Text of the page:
The Ashburton Guardian. Magna est Veritas et Prævalebit. FRIDAY, OCTOBER 10, 1890. LOCAL AND GENERAL
In the United! States only a fifth of the lawyers have re jcived a university education. '' ' '■ The Christcleurch grocers have expressed themselves m favour of a Thursday halfholiday m eaclr. week if the movement becomes general. Memorial aeirvicea id connection with the decease of Mrst General Booth will be held at all the Salva lion Army Barracks throughout the, colonj r on Sunday evening next, October !2tL ; It is stated that at Palmerston North dissension has arisen m the ranks of Wirth's Wild West Show, and that at Giaborne some i of the Indiana and cowboys centemplate giving perform Alices on their own account. The Railwasr Commissioners, m accordant with ,the regulnti.pns, declined to allow M 1" Garstin to accept > the purse of sovereigns presented to him bj' the citizens of Christchurch on' his removal to Invercargill, and the money has been returned to the subscribers. The Duk* ot "Fife is one of four partners m the banking firm of Sir Samuel Scott, Bart., and Co. According to the Bankers' returns, published m a supplement to the " London Gaadcte," the firm consists of Lady Scott, the Dnk« > of Fife, Mr Horace Farquhar and Mr Flra ncis Hoare. The Hon Mr. Mitchelson stated to a deputation the otha r day that during this year 364,000 acres- land continguous to the Auckland maim railway line will be open for selection at 15s; ;per acre. The country from Marton north wards, he said, was good, suitable for sroio.ll holdings, and would support" a popuL iktion aa large as that of the whole province. Mr John Tli lonipson, the well-known surveyor, has bet m m Timaru a few divya en. deavouring (; md successfully) to 'interest some of the bi isiness men there m the opening up of a coal n< jam on the Waihao river, near the Forks Ho t«l. Mr Thompson informs the local paper tl rat the seam m question ia 12 feet m thicki less m an exposed face, and boring put d< >wn by Mr Douglas 'some distance away rent through the seam where it is three times that thickness i Mr W. C. Walker, one of the candidates for the repr«H9nta.tidn of Aahburton. m the Hous % e of RepfeMentatives, addressed the electors at the Oddfellows' Hall last evening. The meetrag \cas a, very full one, and the speaker \ra,s listened to most attentively during the cr nirse of a very lengthy and exhaustive ad'iress. At the conclusion of the address, a • number of questions were replied to, and a ) .iearty vote of tlianks was passed to Mr Walk er for his past services m the House. A leugbf ny summary of the proceedings appears elsewhere. Rath* -r an uncommon banking arrangement is earn ed on m the Manawattt district (says the "' VVeliington Post"). It may be described as a kind of portable teller's office. On o» »rtain days of tlie Week a clerk from: one a f the Palmerston banks travels up'and* doviTi the railway line from ■ Palmerßton to Ot »k i, transacting the drdinary business of th c bank en route. Laden with a satchel conto jni ng his supply of cash, and provided Avith j a tel ler's usual precaution agaipst tlapger of ! r.-obb>ery, lie makes the carriage his headquarters, and there receives visits from customers $at the way stations, changing cheques or taking deposits as occasion may require. This plan must bring a good share ot' grist to the bank's lriillj and prove very convenient to settlers, who are saved ail the trouble of journeying to town to relieve themselves of surplus money. The "Economist" thus summarises Dr '.Bakewell's recent libellous article m the "Nineteenth Century " :—" Mr Bakewell's estimate of the ' The Loyalty of the tlolbnies' is not encouraging. In any case, if he is to be trusted, the loyalty of New Zealand would seem to be a minii3 quantity, for, he says that if a, plebiscite were taken, there would not be a thousand votes against annexation to t'-ie United States. Ye irs ago Bai'on Hubner, m his * Travels through the Briatish Empire,' pronounced New Zealand tb be the most ultra-democratic of all our colonies. But these antipodean democrats appear to have token deadly umbrage at the policy of their venerable leader m England. Up to the suppression' of tlic Indian Mutiny wlien, they say, the last spark of English spirit flashed out, they were proud to be counted British subjects; but they have no sympathy with' a nation that leaves uh&veuged such a defeat as Maju'ba Hill—that yields all to violence, truckles to the strong, and bullies the weak. We. do but summarise Mr Bakewell's Words." The average everyday Englishman is at heart as much a snob now as lie was m the day a when Thackeray held him np to the rjrlicule of the worm. Therp is no son of John Bull who is not susceptible to the influence of rank, and perhaps the best illustration that can be given thereof is the mention of the fact that the Reverend Lord Normanby has been obliged to resign the r. "sctorship of his parish at Worsley owing to th c influx of corpses. Since the excellent pai'son's succession to his father's title three years ago, everybody that could possibly afford it m the neighbouring towns and districts seem to have given directions before dying that their funeral, should take place at Worsley, so that they Jri'ight enjoy the post mortem satisfaction of" haying a real Marquis read the burial service over their bodies. As long as sentiments such as these prevail m England the clays of republicanism are iar off. ■ It is bad enough to live a snob, but it is surely infinitely worse to die one. The total revenue cf the colony from all sources for the six mouths ending September 30th, is £1,687,479, and the Colonial Treasurer's estimate for the year ending 31st March, 1891, is £3,814,000. The actual expenditure for the six months ending September 30th was £1,934,249, and the estimate for the year i 3 £4,125,502. The property tax is being collected m November and February. With respect to the amount included under Registration and other fees, it should be noted that sheep registration, estimated at £11,600, is payable m September and will be brought to credit m the current half year under the heading. Depasturing leases, etc., are not included. They are payable m March and are estimated at £3000. The revenue represents moneys brought to credit by the Treasurey within the period, but the actual collections are of course greater, because the amounts can only.be dealt with when receivers' accounts reach the Treasury, and these are m many cases from seven to ten days m arrear. The second half year is always much larger than.the first. In connection with the coming census a correspondent reminds the" Times." of India of an old story which went the round of the last census* period. During the taking of the censuss of 1881, m a district of the Central provinces, some of the tribes took fright and ran away. The district oflicer finally induced their head men to listen to explanations. Relying on the fact that wagers of various kinds figure extensively m Indian folklore, he solemnly assured them '. that tine Queen of England and the Empress of Russ;a> having quarrelled as to which ruled over the most subjects, had laid a big bet on the/po:ut. He went on to explain that the census nW being taken m order to settle the bet, and .he warned his hearers m a spirited peroration that if they stayed m the jungle and refused to* be counted, the Queen would lose her money, and they would be disgraced for ever as fcwtors t« feeir salt. The story served its purpose, ana the tribes came m.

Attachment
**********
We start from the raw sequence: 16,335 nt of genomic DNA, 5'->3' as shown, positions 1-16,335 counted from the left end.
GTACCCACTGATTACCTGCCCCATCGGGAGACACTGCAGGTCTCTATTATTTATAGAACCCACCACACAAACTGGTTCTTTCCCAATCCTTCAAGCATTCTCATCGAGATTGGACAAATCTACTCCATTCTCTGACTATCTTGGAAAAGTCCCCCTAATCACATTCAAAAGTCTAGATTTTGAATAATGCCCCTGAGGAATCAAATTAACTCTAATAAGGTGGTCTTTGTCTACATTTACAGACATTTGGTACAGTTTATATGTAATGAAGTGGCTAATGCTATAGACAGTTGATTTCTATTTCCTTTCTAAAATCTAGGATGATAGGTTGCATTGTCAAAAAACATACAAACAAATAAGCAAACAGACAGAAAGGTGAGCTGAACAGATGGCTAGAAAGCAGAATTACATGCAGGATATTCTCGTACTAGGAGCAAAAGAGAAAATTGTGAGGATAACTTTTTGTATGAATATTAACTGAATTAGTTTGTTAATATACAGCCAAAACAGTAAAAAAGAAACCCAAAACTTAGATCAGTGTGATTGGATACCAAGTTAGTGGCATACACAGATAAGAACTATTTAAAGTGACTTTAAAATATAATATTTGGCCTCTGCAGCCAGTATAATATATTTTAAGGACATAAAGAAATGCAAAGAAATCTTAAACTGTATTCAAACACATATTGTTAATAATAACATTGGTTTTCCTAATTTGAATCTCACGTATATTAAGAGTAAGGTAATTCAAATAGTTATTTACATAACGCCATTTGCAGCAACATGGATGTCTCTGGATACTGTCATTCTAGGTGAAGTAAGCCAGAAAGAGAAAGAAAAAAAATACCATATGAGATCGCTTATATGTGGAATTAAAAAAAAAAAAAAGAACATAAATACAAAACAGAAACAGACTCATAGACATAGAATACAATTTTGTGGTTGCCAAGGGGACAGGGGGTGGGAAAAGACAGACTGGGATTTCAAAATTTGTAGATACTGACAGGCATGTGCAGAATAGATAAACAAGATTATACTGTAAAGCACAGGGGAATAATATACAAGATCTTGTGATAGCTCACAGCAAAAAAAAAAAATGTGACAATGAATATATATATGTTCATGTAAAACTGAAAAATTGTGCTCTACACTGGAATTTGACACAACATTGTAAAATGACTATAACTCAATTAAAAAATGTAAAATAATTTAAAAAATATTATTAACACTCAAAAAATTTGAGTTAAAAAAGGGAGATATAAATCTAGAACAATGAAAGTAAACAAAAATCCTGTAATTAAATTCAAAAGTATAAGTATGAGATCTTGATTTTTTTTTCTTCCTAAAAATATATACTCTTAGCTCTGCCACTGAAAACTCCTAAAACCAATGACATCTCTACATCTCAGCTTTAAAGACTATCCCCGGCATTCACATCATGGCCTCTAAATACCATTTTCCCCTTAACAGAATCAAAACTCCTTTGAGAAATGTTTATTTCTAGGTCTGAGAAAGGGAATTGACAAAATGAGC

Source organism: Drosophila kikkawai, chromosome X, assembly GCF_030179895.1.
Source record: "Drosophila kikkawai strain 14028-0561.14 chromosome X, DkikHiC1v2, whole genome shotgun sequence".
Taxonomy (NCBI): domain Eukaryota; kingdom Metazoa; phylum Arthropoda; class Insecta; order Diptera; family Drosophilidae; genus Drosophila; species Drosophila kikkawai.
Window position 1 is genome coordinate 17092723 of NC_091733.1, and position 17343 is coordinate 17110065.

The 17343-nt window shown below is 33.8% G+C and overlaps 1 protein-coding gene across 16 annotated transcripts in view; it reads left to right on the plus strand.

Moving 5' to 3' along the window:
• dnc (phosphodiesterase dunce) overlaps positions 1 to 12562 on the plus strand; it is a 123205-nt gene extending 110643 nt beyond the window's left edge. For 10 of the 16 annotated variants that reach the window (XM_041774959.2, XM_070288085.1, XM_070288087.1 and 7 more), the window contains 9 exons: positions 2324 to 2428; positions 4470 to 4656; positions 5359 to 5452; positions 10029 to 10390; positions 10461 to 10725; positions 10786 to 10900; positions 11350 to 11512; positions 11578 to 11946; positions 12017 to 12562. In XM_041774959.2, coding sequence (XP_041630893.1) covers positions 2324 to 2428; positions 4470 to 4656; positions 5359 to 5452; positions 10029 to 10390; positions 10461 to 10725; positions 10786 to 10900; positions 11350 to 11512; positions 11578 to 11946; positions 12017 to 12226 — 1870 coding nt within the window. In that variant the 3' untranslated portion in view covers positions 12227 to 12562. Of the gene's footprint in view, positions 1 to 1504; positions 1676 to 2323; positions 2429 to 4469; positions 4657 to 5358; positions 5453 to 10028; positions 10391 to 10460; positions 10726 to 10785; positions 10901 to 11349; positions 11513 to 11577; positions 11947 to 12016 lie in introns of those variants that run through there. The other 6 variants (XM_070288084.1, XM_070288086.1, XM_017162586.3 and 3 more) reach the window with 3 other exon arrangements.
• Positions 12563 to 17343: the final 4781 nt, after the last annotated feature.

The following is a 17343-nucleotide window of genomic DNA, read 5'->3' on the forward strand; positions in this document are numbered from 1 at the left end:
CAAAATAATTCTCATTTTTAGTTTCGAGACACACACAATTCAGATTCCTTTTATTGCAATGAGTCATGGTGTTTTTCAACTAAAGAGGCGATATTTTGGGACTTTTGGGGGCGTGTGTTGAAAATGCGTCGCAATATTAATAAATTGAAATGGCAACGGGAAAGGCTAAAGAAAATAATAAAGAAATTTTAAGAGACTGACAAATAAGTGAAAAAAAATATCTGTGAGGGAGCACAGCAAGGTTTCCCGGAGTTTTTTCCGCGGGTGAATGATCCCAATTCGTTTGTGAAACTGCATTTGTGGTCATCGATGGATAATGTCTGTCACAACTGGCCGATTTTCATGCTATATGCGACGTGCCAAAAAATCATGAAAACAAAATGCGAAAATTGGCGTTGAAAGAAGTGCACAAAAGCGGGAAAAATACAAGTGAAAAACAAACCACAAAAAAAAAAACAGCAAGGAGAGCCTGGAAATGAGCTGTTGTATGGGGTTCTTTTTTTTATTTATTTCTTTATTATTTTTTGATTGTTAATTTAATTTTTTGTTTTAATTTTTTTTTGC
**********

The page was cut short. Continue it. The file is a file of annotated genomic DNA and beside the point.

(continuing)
la the District Court to-day his Honor ;, Judge Ward gave judgment for plaintiff for £100 and costs in' the case Zander v Clark, a claim for a breadh pf agreement. Mr Frazer, solicitor, of Dunedin, whose advice, it is said, lias some weight with leaders of Trades Unions, suggests that, m order to bring about a settlement of the strike m New Zealand, the teamen, coal miners, and wharf laborers should tempo-, rarily disband their unions, and amalgamate with non-unionists at present employed. Good luck attend the promoters of "corners" and "syndicates!" We used to deplore their doings, says the "London Weekly Times." but we hail them now as I helpers of the Social Revolution. The latest I combination of the kind aims at the acquisiof all the anthracite collieries m South Wales. The landlords have got the surface of ■' England; you are taking all there ia underneath it; and by the time you have exploited the 3ea that washes our shores and Hie air we breathe—or as mnch of it as the smoke you make, will let us—we shall be about ripe for the great change. Your object is aimply filthy gain, but you are teaching us splendid lessons on the marvelous power of combination ; and one of these fine days the nation will step m and lay I its hands on your pile and invite you to \ blend yourselves into one great national I syndicate and go on for the benefit of the people at large. And five years after you will gratefully acknowledge the lenity of the masses that contented themselves with a punishment which was really your enfranchisement. ■ In the [far south there'is a vast unknown country designated on the maps as Fiord county, lying westward of the Waiau, one of the greatest of New Zealand rivers, and which may be said to be the boundary of civilisation, stretching to the coast line. The coast line itself has been pretty extensively explored,'for Milford and the no less beautiful sounds that lie m that quarter of the colony have long been world renowned places of interest. But beyond a few daring spirits who have forced a passage to the sea and stray prospectors after minerals, the greater part of the country described has not been trodden-by man. Moat of the country is densely wooded, bat there is no reason to .doubt: that some of the open land is of the ' most fertile description, and it should be satisfactory to know that the Government are taking steps to have this unknown portion of Otago throughly explored. Mr John Hay, one of the most accomplished surveyors m the service of the colony, is now engaged laying off a road m the Fiord country,. starting from near Orepuki, the present terminus of the Hurunui-Bluff railway, with the intention of finishing up at Preservation at the south-west corner of the island, forming an outlet to the Coal Island diggings. Mr Hay has previously made a flying tour through the Fiord country, but his next report on the district cannot fail to be an interesting one.—Exchange.